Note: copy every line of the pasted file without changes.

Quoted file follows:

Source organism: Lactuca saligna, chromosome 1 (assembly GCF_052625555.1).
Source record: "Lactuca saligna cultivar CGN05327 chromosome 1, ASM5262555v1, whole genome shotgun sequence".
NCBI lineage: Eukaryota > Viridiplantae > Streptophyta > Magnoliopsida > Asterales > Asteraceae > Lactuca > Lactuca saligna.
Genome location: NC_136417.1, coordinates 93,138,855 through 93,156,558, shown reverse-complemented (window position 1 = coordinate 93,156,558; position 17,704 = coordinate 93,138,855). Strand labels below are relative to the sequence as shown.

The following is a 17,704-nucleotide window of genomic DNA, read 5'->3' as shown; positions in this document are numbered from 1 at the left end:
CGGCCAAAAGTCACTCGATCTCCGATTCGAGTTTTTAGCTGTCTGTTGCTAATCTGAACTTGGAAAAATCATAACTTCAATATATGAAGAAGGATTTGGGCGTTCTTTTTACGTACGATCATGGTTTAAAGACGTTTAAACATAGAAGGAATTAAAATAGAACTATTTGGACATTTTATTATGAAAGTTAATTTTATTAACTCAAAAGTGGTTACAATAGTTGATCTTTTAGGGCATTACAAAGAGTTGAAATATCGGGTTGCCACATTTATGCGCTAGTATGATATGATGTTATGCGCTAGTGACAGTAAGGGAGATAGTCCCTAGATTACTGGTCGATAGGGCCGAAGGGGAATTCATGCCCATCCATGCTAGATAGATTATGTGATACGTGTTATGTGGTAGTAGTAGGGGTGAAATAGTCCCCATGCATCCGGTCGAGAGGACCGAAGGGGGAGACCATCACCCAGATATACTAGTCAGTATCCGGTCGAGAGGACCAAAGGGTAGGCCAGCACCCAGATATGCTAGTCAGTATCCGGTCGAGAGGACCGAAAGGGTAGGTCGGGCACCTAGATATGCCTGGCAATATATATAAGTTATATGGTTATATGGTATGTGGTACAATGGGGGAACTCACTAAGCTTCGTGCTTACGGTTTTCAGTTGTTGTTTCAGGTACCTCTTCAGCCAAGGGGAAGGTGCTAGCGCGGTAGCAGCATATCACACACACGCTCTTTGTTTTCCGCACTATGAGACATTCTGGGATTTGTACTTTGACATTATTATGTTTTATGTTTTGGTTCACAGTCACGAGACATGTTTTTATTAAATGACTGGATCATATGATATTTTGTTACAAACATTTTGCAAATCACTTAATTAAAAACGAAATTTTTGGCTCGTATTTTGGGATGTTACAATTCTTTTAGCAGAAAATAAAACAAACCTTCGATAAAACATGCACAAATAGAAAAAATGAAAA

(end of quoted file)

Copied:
Source organism: Lactuca saligna, chromosome 1 (assembly GCF_052625555.1).
Source record: "Lactuca saligna cultivar CGN05327 chromosome 1, ASM5262555v1, whole genome shotgun sequence".
NCBI lineage: Eukaryota > Viridiplantae > Streptophyta > Magnoliopsida > Asterales > Asteraceae > Lactuca > Lactuca saligna.
Genome location: NC_136417.1, coordinates 93,138,855 through 93,156,558, shown reverse-complemented (window position 1 = coordinate 93,156,558; position 17,704 = coordinate 93,138,855). Strand labels below are relative to the sequence as shown.

The following is a 17,704-nucleotide window of genomic DNA, read 5'->3' as shown; positions in this document are numbered from 1 at the left end:
CGGCCAAAAGTCACTCGATCTCCGATTCGAGTTTTTAGCTGTCTGTTGCTAATCTGAACTTGGAAAAATCATAACTTCAATATATGAAGAAGGATTTGGGCGTTCTTTTTACGTACGATCATGGTTTAAAGACGTTTAAACATAGAAGGAATTAAAATAGAACTATTTGGACATTTTATTATGAAAGTTAATTTTATTAACTCAAAAGTGGTTACAATAGTTGATCTTTTAGGGCATTACAAAGAGTTGAAATATCGGGTTGCCACATTTATGCGCTAGTATGATATGATGTTATGCGCTAGTGACAGTAAGGGAGATAGTCCCTAGATTACTGGTCGATAGGGCCGAAGGGGAATTCATGCCCATCCATGCTAGATAGATTATGTGATACGTGTTATGTGGTAGTAGTAGGGGTGAAATAGTCCCCATGCATCCGGTCGAGAGGACCGAAGGGGGAGACCATCACCCAGATATACTAGTCAGTATCCGGTCGAGAGGACCAAAGGGTAGGCCAGCACCCAGATATGCTAGTCAGTATCCGGTCGAGAGGACCGAAAGGGTAGGTCGGGCACCTAGATATGCCTGGCAATATATATAAGTTATATGGTTATATGGTATGTGGTACAATGGGGGAACTCACTAAGCTTCGTGCTTACGGTTTTCAGTTGTTGTTTCAGGTACCTCTTCAGCCAAGGGGAAGGTGCTAGCGCGGTAGCAGCATATCACACACACGCTCTTTGTTTTCCGCACTATGAGACATTCTGGGATTTGTACTTTGACATTATTATGTTTTATGTTTTGGTTCACAGTCACGAGACATGTTTTTATTAAATGACTGGATCATATGATATTTTGTTACAAACATTTTGCAAATCACTTAATTAAAAACGAAATTTTTGGCTCGTATTTTGGGATGTTACAATTCTTTTAGCAGAAAATAAAACAAACCTTCGATAAAACATGCACAAATAGAAAAAATGAAAA